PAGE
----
The story of Austin Fisher is making the rounds, and I’m determined to do my part to keep it going. It’s especially appropriate today of all days, as it’s my sweet mama’s birthday. There’s nothing I’d rather be doing than wrapping a gift and making a coconut cream pie for her. Happy Birthday, Mom. I sure do miss you.
This boy, Austin Fisher, deserves a medal, a college scholarship, a witty & beautiful prom date, and a hot fudge sundae. Maybe more.
He certainly deserves to walk across the stage in Carrollton, Ohio, next month with the rest of his senior class and receive his hard-earned diploma.
Austin’s mama, Teri, has metastatic breast cancer, which she’s been fighting for 7 years. That’s almost half of Austin’s life. Her one goal in her cancer battle was to survive long enough to see her son graduate high school. That goal was nearly compromised by a stupid policy and a dogmatic bureaucracy. Carrollton High School principals told the varsity baseball player that he could neither walk at commencement nor attend the senior class trip nor go to the prom.
What’s up? Bad grades? Unruly behavior? Smoking in the boys’ room?
Nope. Austin wasn’t going to walk or go on the trip or go to prom because he had 16 unexcused absences from school. Before this school year, Austin had perfect attendance.
Why was he absent? Not because he was cutting class or ditching school. He was caring for his mom while she was being pummeled by breast cancer. Teri Fisher says that her son is “her hero, her rock” and that with no adult male in the household, the role of caregiver was valiantly taken on by Austin. He willingly sacrificed to care for her, saying that school took a backseat to doing the day-in-day-out, hard work of primary caregiver. “You never know how much time you have left and that was one of her big [goals]–to see me walk and get my diploma and go off to college,” Austin says. “I wouldn’t change it, everything I did. Family first.”
I’m blown away by the depth of character of this young man. What a stellar example of priorities, commitment, and loyalty. We could all take note.
Austin’s aunt wrote a letter to the local newspaper once the story broke, to shed a little more personal light on the Fishers’s situation:
“A single mom juggling medical bills with the usual expenses of living, fighting a foreclosure, working her job, traveling to Canton for chemotherapy — no easy task. Throughout all of this, Austin continued to attend school as he could while caring for her, working two jobs, and participating in varsity sports.”
When Austin learned in January that he would not be able to participate in the much-anticipated rites of seniors such as commencement and prom, he and his mom went straight to see Principal Dave Davis but was told that “rules are rules” and “it’s policy” to deny these things based on the number of unexcused absences.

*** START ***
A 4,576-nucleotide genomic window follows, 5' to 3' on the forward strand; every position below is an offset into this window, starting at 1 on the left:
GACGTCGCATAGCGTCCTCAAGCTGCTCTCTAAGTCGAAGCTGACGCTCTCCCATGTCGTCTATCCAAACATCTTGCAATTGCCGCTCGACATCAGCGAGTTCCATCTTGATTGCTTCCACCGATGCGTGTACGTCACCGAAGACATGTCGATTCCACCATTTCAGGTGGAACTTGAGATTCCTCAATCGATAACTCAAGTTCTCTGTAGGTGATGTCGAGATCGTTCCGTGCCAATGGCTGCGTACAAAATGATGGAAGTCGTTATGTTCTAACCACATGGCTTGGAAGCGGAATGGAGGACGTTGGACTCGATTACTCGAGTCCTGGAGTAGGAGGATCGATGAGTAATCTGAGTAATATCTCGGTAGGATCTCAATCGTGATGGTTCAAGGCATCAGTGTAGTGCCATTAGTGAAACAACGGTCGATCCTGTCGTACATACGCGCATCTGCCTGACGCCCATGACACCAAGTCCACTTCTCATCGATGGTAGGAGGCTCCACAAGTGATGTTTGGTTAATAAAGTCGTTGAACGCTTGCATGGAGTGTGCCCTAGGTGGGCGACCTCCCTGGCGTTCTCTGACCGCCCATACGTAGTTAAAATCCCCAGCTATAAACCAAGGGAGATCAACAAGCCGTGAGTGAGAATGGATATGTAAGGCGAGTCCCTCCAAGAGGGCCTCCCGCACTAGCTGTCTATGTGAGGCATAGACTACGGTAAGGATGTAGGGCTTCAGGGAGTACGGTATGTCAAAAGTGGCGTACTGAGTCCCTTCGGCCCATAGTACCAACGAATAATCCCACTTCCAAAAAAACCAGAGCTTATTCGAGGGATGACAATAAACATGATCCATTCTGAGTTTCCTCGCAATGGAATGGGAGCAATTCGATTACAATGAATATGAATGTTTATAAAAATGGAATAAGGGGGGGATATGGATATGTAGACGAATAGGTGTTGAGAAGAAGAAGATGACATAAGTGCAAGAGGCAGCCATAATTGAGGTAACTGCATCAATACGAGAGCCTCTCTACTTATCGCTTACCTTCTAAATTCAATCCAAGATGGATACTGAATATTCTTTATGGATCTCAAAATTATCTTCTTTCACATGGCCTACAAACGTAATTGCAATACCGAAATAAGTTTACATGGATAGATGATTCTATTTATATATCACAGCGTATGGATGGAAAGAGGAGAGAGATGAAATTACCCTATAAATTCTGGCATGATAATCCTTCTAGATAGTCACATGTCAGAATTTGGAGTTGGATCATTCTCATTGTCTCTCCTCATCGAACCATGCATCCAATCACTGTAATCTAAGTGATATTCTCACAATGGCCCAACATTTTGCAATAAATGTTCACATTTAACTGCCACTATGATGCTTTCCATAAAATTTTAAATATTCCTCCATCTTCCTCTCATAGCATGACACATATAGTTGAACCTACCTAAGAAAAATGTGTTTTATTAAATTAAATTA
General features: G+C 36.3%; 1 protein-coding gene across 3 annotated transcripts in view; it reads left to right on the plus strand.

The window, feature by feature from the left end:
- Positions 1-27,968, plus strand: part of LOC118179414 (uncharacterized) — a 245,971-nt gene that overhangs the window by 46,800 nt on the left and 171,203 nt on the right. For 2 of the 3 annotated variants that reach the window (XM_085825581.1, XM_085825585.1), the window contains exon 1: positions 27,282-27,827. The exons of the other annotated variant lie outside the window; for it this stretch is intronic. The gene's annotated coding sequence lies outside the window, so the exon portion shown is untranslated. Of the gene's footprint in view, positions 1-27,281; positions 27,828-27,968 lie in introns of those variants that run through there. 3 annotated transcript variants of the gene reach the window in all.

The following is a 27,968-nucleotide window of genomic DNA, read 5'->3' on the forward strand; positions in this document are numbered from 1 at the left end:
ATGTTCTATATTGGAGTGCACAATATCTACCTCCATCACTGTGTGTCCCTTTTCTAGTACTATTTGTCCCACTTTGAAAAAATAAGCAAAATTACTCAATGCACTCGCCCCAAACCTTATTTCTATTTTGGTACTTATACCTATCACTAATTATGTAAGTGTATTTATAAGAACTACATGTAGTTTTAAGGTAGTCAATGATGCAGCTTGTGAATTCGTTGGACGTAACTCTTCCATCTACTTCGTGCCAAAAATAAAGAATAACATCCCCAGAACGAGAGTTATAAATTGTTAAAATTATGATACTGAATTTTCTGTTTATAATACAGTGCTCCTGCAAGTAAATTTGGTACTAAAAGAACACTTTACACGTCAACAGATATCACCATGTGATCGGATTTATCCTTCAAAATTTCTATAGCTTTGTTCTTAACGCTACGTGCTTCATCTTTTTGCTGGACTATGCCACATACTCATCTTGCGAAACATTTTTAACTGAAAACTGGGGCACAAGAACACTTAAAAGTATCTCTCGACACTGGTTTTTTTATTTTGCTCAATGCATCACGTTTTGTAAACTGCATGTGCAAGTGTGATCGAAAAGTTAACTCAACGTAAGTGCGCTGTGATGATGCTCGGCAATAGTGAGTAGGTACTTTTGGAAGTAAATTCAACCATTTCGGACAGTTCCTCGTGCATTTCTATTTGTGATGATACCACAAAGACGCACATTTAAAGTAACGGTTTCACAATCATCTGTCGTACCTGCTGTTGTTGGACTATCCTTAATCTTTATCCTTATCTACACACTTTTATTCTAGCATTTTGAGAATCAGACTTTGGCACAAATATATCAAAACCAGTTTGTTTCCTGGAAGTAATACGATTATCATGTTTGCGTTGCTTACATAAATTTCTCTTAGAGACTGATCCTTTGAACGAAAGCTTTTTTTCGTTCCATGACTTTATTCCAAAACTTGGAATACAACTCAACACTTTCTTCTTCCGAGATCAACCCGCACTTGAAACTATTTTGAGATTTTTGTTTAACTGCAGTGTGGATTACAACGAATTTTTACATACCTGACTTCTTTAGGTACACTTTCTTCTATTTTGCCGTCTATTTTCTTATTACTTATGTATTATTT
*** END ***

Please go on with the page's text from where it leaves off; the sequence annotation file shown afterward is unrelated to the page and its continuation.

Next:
Thanks to the power of the people and the sweeping reform accomplished by social media, Superintendent Palmer Fogler reversed the decision yesterday, and Austin will get to walk, and Teri will achieve her goal of seeing her boy graduate.
Hallelujah! Rock on, people!
The Facebook group “Let Fish Walk” played a part in the reversal, I would think. The group grew quickly, from a respectable 10,000 yesterday to some 32,000 members and counting today. A petition through change.org also helped, with some 100,000 signatures. FYI, the population of Carrollton is 3,211.
I’m thrilled for Teri and Austin. Kudos to the Carrollton school board for making the right decision, and to the world at large for being decent and giving a hoot about one family’s plight. Cancer sucks. It devastates families and wreaks untold havoc. But once in a while, something good and heartwarming comes from the vicious disease that steals so much from so many. Today that something is Austin Fisher and his mama Teri. As I remember my own sweet mama today, I’m crushed by her absence in my life and the fact that yet another birthday of hers comes and goes without her. She would have been 74 years old today. I wonder how much she would have changed had she been here the last 7 years: would she have finally stopped dying her hair blonde and let it go white, as she spoke of wanting to do? Would she be a little hunched-over and frail, or still the busybody, energetic dynamo we all knew and loved? One thing is for sure: she would be spoiling my children and fussing at me to leave them be, let them play, give them more treats. Another thing is for sure: the hole in my heart that will forever remain because of cancer. I do hope that Austin Fisher never has such a hole in his heart.